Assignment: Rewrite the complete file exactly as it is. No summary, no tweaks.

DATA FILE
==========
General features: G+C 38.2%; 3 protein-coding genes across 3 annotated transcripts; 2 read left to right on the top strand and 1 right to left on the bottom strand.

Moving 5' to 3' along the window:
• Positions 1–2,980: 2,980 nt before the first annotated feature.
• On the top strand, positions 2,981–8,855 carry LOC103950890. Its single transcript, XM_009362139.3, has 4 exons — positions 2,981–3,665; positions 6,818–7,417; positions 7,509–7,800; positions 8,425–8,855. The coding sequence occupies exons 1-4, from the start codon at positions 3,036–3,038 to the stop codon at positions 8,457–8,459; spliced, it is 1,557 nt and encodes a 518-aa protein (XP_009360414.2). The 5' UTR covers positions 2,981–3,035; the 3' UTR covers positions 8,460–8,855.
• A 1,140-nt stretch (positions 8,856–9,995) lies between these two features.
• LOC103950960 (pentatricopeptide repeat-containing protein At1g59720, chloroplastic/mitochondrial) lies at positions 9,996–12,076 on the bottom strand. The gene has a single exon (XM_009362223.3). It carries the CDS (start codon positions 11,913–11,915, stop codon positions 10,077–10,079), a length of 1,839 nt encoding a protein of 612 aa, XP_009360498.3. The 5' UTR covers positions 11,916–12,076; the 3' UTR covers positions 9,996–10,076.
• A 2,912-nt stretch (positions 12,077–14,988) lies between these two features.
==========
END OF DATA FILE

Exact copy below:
General features: G+C 38.2%; 3 protein-coding genes across 3 annotated transcripts; 2 read left to right on the top strand and 1 right to left on the bottom strand.

Moving 5' to 3' along the window:
• Positions 1–2,980: 2,980 nt before the first annotated feature.
• On the top strand, positions 2,981–8,855 carry LOC103950890. Its single transcript, XM_009362139.3, has 4 exons — positions 2,981–3,665; positions 6,818–7,417; positions 7,509–7,800; positions 8,425–8,855. The coding sequence occupies exons 1-4, from the start codon at positions 3,036–3,038 to the stop codon at positions 8,457–8,459; spliced, it is 1,557 nt and encodes a 518-aa protein (XP_009360414.2). The 5' UTR covers positions 2,981–3,035; the 3' UTR covers positions 8,460–8,855.
• A 1,140-nt stretch (positions 8,856–9,995) lies between these two features.
• LOC103950960 (pentatricopeptide repeat-containing protein At1g59720, chloroplastic/mitochondrial) lies at positions 9,996–12,076 on the bottom strand. The gene has a single exon (XM_009362223.3). It carries the CDS (start codon positions 11,913–11,915, stop codon positions 10,077–10,079), a length of 1,839 nt encoding a protein of 612 aa, XP_009360498.3. The 5' UTR covers positions 11,916–12,076; the 3' UTR covers positions 9,996–10,076.
• A 2,912-nt stretch (positions 12,077–14,988) lies between these two features.